Nonprofit

 

Virtual public charter schools and students (2012–13)

Number of virtual public charter school students

0

 

 

Percentage of a state’s public charter school student population enrolled
in virtual charter schools

0%

 

 

Number of virtual public charter schools

0

 

 

Percentage of a state’s public charter schools that are virtual charter schools

0%

 

 

 

Health of the Movement Summary

A state’s public charter school movement had to meet two conditions to be scored and ranked in this year’s report. First, the movement had to serve at least 1 percent of the state’s public school students. Second, the state had to participate in the Center for Research on Education Outcomes’ (CREDO) 2013 National Charter School Study so that we had a measure of student academic growth data for its public charter schools in comparison to its traditional public schools. While Maryland’s movement met the first condition, Maryland was not a partner state in CREDO’s 2013 study. Therefore, we did not score and rank Maryland’s public charter school movement in this year’s report.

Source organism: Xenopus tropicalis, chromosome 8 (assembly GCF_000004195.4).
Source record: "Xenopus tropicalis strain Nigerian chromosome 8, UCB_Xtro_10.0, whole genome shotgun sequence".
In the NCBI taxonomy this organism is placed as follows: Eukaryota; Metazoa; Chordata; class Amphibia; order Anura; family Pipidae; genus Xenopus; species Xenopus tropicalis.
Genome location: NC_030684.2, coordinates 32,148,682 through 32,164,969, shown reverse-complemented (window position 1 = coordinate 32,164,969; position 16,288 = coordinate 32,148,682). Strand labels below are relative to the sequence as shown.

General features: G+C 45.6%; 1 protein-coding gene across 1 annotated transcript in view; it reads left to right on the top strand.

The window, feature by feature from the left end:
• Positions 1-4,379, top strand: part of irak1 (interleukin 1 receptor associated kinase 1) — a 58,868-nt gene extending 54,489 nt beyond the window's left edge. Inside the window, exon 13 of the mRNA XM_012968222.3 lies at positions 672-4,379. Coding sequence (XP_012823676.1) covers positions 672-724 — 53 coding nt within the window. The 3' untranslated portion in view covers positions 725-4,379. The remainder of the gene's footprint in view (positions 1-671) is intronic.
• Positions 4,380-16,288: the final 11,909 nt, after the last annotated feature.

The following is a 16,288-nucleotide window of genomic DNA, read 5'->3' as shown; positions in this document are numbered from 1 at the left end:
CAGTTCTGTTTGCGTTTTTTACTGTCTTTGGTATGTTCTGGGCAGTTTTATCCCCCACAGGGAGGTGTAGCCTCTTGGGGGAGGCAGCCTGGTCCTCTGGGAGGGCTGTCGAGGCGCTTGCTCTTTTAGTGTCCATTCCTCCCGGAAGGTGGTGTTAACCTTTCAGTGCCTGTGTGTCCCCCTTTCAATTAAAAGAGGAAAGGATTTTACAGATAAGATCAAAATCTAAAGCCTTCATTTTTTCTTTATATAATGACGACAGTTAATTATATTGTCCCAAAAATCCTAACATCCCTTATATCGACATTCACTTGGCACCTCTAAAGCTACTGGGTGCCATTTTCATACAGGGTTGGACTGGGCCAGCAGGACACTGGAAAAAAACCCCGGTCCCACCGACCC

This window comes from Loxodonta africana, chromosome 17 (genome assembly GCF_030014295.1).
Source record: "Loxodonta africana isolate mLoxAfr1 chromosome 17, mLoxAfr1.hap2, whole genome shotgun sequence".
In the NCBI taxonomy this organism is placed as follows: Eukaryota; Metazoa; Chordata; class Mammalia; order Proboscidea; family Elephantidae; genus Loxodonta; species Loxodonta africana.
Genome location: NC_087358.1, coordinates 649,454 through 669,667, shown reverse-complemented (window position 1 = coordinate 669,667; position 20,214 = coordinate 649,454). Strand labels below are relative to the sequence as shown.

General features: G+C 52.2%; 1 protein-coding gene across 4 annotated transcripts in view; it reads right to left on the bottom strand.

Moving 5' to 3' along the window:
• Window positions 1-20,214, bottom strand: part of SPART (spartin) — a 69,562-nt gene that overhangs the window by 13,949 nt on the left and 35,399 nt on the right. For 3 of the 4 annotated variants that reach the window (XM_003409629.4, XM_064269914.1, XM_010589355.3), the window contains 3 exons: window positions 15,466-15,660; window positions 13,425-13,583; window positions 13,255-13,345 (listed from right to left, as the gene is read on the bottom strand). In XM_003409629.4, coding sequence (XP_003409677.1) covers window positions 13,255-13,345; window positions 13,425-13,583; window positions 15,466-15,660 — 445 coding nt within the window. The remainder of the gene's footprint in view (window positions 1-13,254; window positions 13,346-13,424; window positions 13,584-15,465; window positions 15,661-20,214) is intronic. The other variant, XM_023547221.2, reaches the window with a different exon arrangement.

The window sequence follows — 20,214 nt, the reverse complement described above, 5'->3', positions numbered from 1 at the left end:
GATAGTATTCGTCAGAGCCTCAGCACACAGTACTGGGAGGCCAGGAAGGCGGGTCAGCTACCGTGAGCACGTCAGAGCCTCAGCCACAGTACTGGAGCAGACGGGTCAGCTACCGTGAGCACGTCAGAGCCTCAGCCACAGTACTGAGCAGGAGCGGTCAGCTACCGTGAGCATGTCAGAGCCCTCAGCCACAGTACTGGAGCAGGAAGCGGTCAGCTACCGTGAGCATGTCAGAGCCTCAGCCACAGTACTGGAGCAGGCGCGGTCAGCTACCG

However, we provided the data we were able to gather below. Based on this information, we offer the following observations:

  • In 2013–14, there were 52 public charter schools and 21,397 public charter school students in Maryland, constituting 4 percent of the state’s public schools and 3 percent of the state’s public school students, respectively.1
  • Public charter schools in Maryland served a higher percentage of racial and ethnic minority students (28 percentage points more) and students in special populations (37 percentage points more) when compared with traditional public schools in 2012–13.
  • Eighty-four percent of public charter schools were located in nonsuburban areas in 2011–12 as compared to 44 percent of traditional public schools.